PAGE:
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CloSure Method of Chlorous Acid Generation Disclosure Number: IPCOM000130537D
Publication Date: 2005-Oct-26
Document File: 2 page(s) / 19K

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CloSure Method of Chlorous Acid Generation

Chlorous acid is a relatively weak antimicrobial and must therefore be used at concentrations that are more typical of a preservative. The recommended amount of chlorous acid will depend upon the process, the types of microorganisms and their concentrations in the systems being treated. A typical working range of chlorous acid is 500-2000 ppm. Prior to the Closure method of chlorous acid generation, chlorous acid was made by the acidification of its salt, such as sodium chlorite (NaClO2), with either a mineral (e.g. phosphoric) or organic (e.g. citric) acid. The choice of particular chlorite salt and acid is largely based on the availability and economics of these precursors. The rapid blending and accurate proportioning of the precursors are critical to render the solution biocidal. Chlorous acid is itself unstable and therefore rapid blending and distribution of the activated solution is necessary to achieve a controlled activity. The concentration of chlorous acid can be determined by titration with sodium thiosulfate in the presence of iodine as per the method 4500-ClO2 E in Standard Methods for the Examination of Water and Wastewater, 20th e., 1998, or equivalent alternative method. Furthermore, the correct amount of acid in solution can be ascertained by monitoring the pH of the batched solution. If insufficient acid is present, the chlorite will remain in the salt form and no antimicrobial activity will be established. If the pH of the solution is too low, chlorate ions will form resulting in diminished antimicrobial activity. In addition to controlling the pH, the amount of sodium chlorite added to the blend is equally critical. If the amount of chlorite salt is too low, a diminished antimicrobial activity will result. If excessive chlorite salt is used, it could neutralize the acid resulting in a sub-optimal chlorous acid concentration and potentially render the mixture highly corrosive to stainless steel.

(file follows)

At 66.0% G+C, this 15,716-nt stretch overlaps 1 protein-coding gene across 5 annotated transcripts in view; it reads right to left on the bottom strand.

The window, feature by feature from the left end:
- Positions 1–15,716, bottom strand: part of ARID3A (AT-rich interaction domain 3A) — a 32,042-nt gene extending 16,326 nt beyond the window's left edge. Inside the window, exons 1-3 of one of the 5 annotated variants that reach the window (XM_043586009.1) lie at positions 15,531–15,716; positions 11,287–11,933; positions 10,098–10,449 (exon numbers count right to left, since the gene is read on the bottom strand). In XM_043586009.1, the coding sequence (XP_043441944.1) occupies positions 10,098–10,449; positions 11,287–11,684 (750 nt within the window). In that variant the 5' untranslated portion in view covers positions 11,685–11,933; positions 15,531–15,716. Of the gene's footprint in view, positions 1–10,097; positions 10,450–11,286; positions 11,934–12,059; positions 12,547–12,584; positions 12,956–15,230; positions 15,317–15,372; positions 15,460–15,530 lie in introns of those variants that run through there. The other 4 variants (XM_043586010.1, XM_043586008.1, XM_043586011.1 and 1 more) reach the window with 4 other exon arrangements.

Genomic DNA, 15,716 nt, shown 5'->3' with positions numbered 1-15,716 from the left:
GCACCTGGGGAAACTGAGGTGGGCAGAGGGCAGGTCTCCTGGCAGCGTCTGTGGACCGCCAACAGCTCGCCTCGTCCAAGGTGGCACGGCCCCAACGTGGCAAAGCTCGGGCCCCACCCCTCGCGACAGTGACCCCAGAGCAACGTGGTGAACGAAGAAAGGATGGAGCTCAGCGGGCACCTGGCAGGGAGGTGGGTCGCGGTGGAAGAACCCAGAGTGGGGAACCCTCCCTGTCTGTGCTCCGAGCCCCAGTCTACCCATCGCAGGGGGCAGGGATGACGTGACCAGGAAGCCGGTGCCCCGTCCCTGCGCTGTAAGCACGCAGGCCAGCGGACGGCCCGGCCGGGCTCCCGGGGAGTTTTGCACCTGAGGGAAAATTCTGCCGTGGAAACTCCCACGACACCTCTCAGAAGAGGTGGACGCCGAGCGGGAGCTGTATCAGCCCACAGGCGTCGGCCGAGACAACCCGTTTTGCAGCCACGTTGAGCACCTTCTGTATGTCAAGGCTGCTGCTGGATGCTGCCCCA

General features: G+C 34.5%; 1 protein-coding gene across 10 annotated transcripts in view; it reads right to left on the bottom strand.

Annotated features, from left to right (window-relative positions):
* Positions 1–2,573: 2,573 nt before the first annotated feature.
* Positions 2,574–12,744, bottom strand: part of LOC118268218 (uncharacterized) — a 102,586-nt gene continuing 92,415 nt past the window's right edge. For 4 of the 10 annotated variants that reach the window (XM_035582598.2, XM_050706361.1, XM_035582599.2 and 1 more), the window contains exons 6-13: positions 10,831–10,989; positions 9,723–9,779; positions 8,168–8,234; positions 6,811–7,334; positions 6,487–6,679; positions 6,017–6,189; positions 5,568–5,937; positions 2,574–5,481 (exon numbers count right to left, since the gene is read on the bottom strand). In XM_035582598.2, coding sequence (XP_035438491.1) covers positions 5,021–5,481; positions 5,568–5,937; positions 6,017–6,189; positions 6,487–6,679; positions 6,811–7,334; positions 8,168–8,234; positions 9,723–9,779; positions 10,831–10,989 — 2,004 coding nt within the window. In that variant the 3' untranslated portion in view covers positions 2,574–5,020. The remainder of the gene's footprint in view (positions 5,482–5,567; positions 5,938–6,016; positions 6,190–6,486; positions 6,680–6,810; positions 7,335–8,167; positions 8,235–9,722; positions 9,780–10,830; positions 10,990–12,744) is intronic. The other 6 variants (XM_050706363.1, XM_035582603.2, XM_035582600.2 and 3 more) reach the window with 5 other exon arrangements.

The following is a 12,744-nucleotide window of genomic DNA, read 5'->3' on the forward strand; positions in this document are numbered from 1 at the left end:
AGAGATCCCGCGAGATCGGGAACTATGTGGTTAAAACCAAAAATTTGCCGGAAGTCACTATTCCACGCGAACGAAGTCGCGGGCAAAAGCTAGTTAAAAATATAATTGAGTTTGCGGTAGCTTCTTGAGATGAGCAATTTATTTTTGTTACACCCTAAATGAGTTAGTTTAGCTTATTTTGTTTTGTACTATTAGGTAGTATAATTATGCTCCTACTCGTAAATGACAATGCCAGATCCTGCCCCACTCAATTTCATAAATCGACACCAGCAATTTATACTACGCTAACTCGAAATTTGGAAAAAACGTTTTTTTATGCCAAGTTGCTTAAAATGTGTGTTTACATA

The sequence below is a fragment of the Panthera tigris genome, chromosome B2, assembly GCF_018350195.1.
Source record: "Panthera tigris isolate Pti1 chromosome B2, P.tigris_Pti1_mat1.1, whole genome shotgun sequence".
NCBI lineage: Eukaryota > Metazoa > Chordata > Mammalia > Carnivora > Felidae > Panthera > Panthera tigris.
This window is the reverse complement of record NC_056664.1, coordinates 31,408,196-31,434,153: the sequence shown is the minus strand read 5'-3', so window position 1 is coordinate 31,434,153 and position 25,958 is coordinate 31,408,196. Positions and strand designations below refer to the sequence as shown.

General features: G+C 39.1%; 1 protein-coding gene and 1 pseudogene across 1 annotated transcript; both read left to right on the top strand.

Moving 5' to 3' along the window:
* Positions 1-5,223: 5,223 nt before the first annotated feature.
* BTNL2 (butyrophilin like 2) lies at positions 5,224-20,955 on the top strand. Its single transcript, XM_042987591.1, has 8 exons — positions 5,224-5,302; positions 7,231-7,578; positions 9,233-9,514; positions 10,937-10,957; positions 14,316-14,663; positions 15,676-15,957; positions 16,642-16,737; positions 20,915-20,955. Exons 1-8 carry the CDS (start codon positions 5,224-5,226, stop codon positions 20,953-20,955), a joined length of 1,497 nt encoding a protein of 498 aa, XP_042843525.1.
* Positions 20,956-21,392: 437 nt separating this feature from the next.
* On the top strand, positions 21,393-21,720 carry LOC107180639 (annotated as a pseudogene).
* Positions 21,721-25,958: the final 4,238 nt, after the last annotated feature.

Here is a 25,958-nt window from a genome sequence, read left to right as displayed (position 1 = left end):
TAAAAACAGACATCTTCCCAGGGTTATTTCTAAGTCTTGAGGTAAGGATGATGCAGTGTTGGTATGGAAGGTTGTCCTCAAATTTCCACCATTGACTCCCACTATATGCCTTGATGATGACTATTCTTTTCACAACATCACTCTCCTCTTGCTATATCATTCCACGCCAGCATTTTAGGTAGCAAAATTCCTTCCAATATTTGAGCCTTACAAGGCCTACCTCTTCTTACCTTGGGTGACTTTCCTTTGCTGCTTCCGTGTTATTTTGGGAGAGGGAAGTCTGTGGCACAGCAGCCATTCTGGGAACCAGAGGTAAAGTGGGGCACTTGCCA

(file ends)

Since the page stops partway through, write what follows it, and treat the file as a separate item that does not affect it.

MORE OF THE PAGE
The novelty and utility of the CloSure method of chlorous acid generation obviates all the aforementioned undesirable consequences of improper blending and proportioning by using ion exchange to generate chlorous acid. Specifically, sodium chlorite is passed through a cation exchange resin that is in the hydrogen state (acid). As the sodium chlorite passes through the cation exchange resin, the sodium is exchanged for the proton resulting in an effluent of chlorous acid. It is impossible to over or under acidify the sodium chlorite because the acid released from the ion exchange is done in a 1:1 molar ratio of the chlorite salt. The concentration of chlorous acid is therefore a function of the amount of chlorite salt added to the water stream ahead of the vessel containing the ion exchange resin. A water meter and proportioning pump is all that is necessary to achieve the desired concentration of chlorous acid. The pH of the chlorous acid solution will depend upon the concentra...